A Question to Answer

Here comes an inquiry from a member of the gift that keeps on giving that I think is reasonable.  He says:

Here’s a question for you to ponder.
Have you ever wondered why the yankees/North/Federal Government or the reconstructed hate our banner?
Education?, fear, stupidity…or just the slavery issue?
I don’t think so. I believe that our Heritage and pride the South has in her past puts all those folks in an uneasy feeling that they just can’t explain.
Why is it if those people do not understand something or disagree with it, it’s racist?
Maybe they don’t know their own history! I know mine.

True, it’s posted in an echo chamber, and you would think that the poser of the question would offer it in a place where he might actually gather useful information. And it’s also true that in effect he poses the question because he wants to offer his own answer, although that means that he’s really answering the question “Why do I think those people hate that flag?”

I concede that the question assumes much that is not in evidence. But we work in an imperfect world. In any case, the floor is open.

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16 thoughts on “A Question to Answer

  1. The question is based on a false premise: I, for one, do not hate the Confederate battle flag. Not at all. In fact, I think it is rather attractive as flags go. The problem is its unquestionable association with slavery (1860s) and opposition to desegregation (1950s and 1960s). Therefore, despite the fact that I think it is a visually attractive flag, I totally understand that it is offensive to many people, and it probably should remain in historically appropriate displays.

  2. Given the character of the several causes for which it has openly served as the official banner/symbol, commencing with a war conducted against the United States, I guess I’d change the question so that it asks why I should respect or honor it.

    • I agree with you and James I certainly don’t hate the Confederate Battle Flag, but am always mindful of what it represents, both good and bad. Yes, it brings to mind the admirable daring, gallantry and sacrifices of the men who fought for the Confederacy over four terrible years of war, but at the same time it is a distinct reminder of the horrors of slavery and the oppression arising from a century of post-bellum segregation and Jim Crow. One can never forget that the Battle Flag forever represents a cause that, in the words of U.S. Grant, was “one of the worst for which a people ever fought, and one for which there was the least excuse.”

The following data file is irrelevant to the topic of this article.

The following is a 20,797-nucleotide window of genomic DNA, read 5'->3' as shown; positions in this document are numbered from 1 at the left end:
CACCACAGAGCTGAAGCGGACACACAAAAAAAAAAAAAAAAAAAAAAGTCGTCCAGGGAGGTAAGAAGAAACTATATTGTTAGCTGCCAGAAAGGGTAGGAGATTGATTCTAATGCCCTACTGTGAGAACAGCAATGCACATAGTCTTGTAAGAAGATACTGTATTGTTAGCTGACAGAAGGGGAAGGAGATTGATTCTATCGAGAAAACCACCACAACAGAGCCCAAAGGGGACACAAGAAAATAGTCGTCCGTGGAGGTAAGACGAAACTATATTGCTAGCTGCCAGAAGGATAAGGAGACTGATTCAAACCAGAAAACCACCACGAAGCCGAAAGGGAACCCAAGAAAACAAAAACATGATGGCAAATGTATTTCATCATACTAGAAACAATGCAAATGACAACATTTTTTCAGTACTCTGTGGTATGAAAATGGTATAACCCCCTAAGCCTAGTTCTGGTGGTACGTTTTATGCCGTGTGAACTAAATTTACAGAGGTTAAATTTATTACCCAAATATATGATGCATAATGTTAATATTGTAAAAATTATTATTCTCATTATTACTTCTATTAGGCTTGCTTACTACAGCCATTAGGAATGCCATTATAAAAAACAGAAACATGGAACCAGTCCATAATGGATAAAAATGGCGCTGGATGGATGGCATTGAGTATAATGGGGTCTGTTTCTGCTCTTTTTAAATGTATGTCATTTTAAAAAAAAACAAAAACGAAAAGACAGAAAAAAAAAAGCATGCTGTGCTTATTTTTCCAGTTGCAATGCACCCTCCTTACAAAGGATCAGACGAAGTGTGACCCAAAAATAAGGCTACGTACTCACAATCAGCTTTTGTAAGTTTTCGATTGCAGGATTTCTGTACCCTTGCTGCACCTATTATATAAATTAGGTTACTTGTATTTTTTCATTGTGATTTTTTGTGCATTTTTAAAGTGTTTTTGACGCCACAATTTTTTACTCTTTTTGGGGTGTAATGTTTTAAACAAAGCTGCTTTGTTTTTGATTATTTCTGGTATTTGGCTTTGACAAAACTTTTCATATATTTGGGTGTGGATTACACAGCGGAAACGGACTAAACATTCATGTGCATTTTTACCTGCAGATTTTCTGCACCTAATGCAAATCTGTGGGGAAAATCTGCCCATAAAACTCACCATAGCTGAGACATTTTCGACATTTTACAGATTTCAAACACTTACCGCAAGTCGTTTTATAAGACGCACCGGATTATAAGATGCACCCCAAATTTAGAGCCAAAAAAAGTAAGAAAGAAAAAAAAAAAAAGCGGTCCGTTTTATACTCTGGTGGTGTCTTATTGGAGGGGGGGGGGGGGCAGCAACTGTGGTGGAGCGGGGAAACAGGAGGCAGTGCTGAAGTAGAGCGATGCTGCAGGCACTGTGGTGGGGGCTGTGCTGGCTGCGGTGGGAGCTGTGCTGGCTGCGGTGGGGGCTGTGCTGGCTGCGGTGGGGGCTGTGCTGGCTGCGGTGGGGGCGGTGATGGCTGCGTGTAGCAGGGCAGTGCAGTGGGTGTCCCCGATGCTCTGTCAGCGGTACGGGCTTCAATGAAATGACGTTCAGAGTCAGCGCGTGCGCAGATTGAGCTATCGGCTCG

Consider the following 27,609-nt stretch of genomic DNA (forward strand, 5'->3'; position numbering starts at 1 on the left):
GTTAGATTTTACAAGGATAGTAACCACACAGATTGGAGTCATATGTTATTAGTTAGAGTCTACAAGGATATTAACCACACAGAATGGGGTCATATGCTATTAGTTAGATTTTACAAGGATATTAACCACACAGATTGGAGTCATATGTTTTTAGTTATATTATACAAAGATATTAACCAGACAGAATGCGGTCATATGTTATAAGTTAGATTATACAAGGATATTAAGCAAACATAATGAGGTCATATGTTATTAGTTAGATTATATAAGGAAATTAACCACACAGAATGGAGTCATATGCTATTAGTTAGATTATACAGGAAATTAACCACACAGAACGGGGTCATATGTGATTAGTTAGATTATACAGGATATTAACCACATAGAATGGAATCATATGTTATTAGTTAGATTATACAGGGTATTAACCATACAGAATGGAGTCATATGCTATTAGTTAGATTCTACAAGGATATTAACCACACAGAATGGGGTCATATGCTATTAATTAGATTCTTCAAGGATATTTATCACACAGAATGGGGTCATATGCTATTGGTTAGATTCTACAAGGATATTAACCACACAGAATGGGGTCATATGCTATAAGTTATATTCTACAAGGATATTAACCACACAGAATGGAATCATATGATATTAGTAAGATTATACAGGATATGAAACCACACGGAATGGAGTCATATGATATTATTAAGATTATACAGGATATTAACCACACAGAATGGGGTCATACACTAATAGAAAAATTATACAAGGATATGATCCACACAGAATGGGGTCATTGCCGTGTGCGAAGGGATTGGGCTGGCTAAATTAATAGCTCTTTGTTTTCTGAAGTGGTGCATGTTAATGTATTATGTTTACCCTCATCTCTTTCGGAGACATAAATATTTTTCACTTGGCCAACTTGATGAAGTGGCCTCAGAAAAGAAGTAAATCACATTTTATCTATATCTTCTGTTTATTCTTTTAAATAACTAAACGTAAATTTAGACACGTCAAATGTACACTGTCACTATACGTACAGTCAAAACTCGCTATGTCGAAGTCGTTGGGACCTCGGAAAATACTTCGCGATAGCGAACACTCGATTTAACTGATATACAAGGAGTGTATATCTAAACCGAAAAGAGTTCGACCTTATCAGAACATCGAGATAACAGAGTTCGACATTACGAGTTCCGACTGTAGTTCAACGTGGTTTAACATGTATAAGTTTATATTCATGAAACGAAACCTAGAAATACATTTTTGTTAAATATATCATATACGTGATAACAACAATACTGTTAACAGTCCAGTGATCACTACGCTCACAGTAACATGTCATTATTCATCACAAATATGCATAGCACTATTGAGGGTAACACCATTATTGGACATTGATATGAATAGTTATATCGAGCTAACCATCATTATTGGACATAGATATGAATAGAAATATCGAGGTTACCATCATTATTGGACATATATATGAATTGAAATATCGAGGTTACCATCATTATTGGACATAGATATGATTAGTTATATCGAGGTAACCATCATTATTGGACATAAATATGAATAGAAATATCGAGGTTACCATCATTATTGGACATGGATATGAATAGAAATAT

3. I think the people of the South need to look inward for the reason(s) that many dislike the Battle Flag. You can start with its use at University of Mississippi football games in the 1950s. Certainly it is an emblem of Confederate heritage. I understand that. I remember walking across the “Valley of Death” at Gettysburg and seeing little Battle Flags stuck in the ground along the route of Pickett’s charge. But it is also a reminder of slavery, the KKK and segregation. Much as I appreciate the elan of Southern fighting men during the Civil War, I cannot forget seeing televised accounts of the race marches/riots of the 1960s where Battle Flags were present in great numbers. I suggest you read John Coski’s book — “The Confederate Battle Flag: America’s Most Embattled Emblem.” I believe he can answer your question much better than I can.

  4. To many people and me, the CSA Battle Flag represents treason, bigotry, slavery, racism and hatred. If it is used as a historical artifact, it doesn’t bother me.

    The Cause disillusionists have used it to mark their movement, whatever that may be. I would suggest they develop a new banner which represents their sentiments in a patriotic, decent and tolerant manner.

    Woahh, was that a razorback I saw take off from that limb?

  5. I, too, am an admirer of Coski’s book, and our entry on the flag at Encyclopedia Virginia owes much to it. Here is a relevant passage …

    *

    As far back as 1863, when the mostly white Second National Flag was adopted, a newspaper in Savannah, Georgia, praised it as “emblematical” of the Confederacy’s fight “to maintain the Heaven ordained supremacy of the white man over the inferior or colored race.” Such a literal reading of that flag’s design was rare, and no equivalent reading of the battle flag’s design has been made. But between the 1890s and the 1930s, similar meanings were nevertheless gathered up into its folds, along with many others, such as patriotism, valor, and states’ rights.

    Despite its implicit connection to white supremacy, the battle flag was rarely used to promote racial violence prior to World War II (1939–1945), a fact the historian John Coski attributes to southerners’ treatment of the symbol as “sacred.” Beginning late in the 1930s, however, two things happened more or less at the same time: first, the battle flag became a fixture of pop culture, representing the generic Old South of the film Gone with the Wind (1939); and second, it was adopted by the third incarnation of the Ku Klux Klan. Previously, the Klan had displayed only the United States flag during its marches, but as the organization was pushed by law enforcement out of such Midwestern redoubts as Indiana and back into the South, it garbed itself in more explicitly southern symbolism.

    *

    The flag went on to be adopted by the Dixiecrats and was an explicit symbol of states’ rights and white supremacy. Not everyone knows this history, of course, and it seems only fair to acknowledge that for some white people, especially in the South, it has symbolized nothing else but what they consider to be their heritage. But once presented with this history, few if any of these folks are willing to treat it as meaningful. All that’s meaningful is their grievance.

    http://encyclopediavirginia.org/Confederate_Battle_Flag